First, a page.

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Mubarak was the Easy Part

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Watching the fall of Hosni Mubarak's modern Egyptian dynasty has been as thrilling as watching the dismantling of the Berlin Wall. Throughout this 18-day reclamation of a country by a brave and extraordinary people I've been both jubilant and pensive. Recent history has seen the fall of the U.S.S.R. and has also witnessed the Shah flee Iran and Marcos high tail it out of the Philippines. The Berlin Wall and the flight of megalomaniac dictators create huge vacuums in countries, if not the world.

What follows, however, is not always America.

Americans always find that surprising. Freedom, they believe, can only mean one thing, as in "how we do it right here, in the good old U S of A."

As a historian I don't know for sure what will unfold in Egypt in the immediate future or what the country will look like in several years. I think I can, however, look at what's happened, what's presently happening and, factoring in some additional information, I think I can make some reasonable predictions or at least suggest key areas of concern that need to be closely watched.

One thing I'm fairly certain will be true is this: Egypt is not going to look like us or the Canadians or the French or the Germans anytime soon.

Let's look at what we do know about Egypt:

1. Who's Running the Show.

Well, we know it's not "the people." For all practical purposes, the reins of power have been transferred to the army.

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A 16-member Supreme Military Council took over when Mubarak resigned Friday, February 11th. The Council granted unto itself nearly unlimited powers and confirmed that Field Marshal Hussein Tantawi was Egypt's new head of state. Tantawi has previously served as Egypt's Defense Minister.

On Sunday, the 13th, the military leaders dissolved the parliament. The last parliamentary elections in November and December were heavily rigged and virtually shut out any oppositional representatives. They also suspended the Egyptian constitution.

However, these actions met two immediate demands of the protesters. At this writing, it appears that the following other demands are still open: dissolution of Mubarak's "caretaker" Cabinet; termination of emergency law and military tribunals, including the release of all political prisoners; the formation of a transitional presidential council consisting of four civilians and one military member, as well as a transitional government to run the country until elections can be held; the creation of a body tasked with drafting a democratic constitution that will ensure human rights; and they have demanded a free media and the formation of political parties.

The Council announced it will rule the government for six months or until presidential and parliamentary elections can be held. It seems this is a rejection of the demand for a transitional presidential council. The Council remains silent about how it intends to proceed with the protester's other demands. It did say, even before Mubarak quit, that a presidential election, first expected to be held in September, would be free and fair. The timing of the election is now uncertain.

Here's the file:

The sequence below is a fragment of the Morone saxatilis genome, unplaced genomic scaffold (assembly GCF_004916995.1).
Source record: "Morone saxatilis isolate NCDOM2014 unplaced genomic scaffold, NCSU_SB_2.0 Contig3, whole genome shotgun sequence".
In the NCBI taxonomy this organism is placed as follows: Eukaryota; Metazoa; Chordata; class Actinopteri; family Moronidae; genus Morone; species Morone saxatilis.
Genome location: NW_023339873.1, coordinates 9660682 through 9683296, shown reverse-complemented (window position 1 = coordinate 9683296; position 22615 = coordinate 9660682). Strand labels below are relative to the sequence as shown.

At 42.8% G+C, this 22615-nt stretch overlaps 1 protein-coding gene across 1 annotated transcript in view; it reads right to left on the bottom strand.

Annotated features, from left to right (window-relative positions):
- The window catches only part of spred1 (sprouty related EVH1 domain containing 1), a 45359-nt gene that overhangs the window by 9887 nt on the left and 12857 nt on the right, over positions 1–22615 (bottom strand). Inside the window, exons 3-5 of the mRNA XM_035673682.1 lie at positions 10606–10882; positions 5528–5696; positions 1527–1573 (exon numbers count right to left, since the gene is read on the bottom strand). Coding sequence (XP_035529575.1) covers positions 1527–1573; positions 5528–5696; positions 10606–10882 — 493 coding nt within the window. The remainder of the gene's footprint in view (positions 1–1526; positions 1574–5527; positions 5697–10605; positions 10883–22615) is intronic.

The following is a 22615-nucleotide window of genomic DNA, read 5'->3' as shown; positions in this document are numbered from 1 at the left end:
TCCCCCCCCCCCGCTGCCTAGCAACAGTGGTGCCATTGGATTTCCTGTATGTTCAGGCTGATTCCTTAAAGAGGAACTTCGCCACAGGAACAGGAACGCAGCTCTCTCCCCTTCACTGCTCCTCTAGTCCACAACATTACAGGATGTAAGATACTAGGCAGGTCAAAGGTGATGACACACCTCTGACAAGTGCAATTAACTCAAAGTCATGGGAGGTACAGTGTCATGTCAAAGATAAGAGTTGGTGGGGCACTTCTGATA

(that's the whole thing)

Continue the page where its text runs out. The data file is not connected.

Prime Minister Ahmed Shafiq announced the provisional government's (which is really the Supreme Military Council) main concern is returning "security back to the Egyptian citizens."

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I don't really know what that means but I do suspect crime has been rampant. Cairo is a huge city and human nature being what it is, I suspect that their criminals are just like our criminals -- meaning they know how to take advantage of total civil unrest. I wasn't surprised to hear the head of the country's famous Antiquities Council, Zaki Hawass, admit that seventeen irreplaceable, priceless objects were stolen from the National Museum during the crisis. I've been sort of wondering about things like that; as I watched events in the public square I wondered what was happening in the alleys and side streets. I'm from Chicago so I think about those things. No doubt there were many other less than stellar activities besides some sticky fingers at the National Museum.

This may be why the Council has begun to break up the party. Clearly, they believe the protesters have made their point, Mubarak has been toppled, and changes are underway. They are saying it is now time for the protesters to go home. There is a need for civil order.

The move by the army to retake Tahrir Square began Saturday night with plain clothes officers spreading the word rather gently that it was time to move on. Later military police moved in and began to pull down tents and disperse the crowds. They were not as neighborly as the undercover cops. People who would not leave were arrested.

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Maureen Gill is an educator, author, blogger, and public speaker known for her insightful historical analyses, biting political commentaries and riveting fiction. Maureen is an OpEd columnist at and York County Journal Tribune in (more...)

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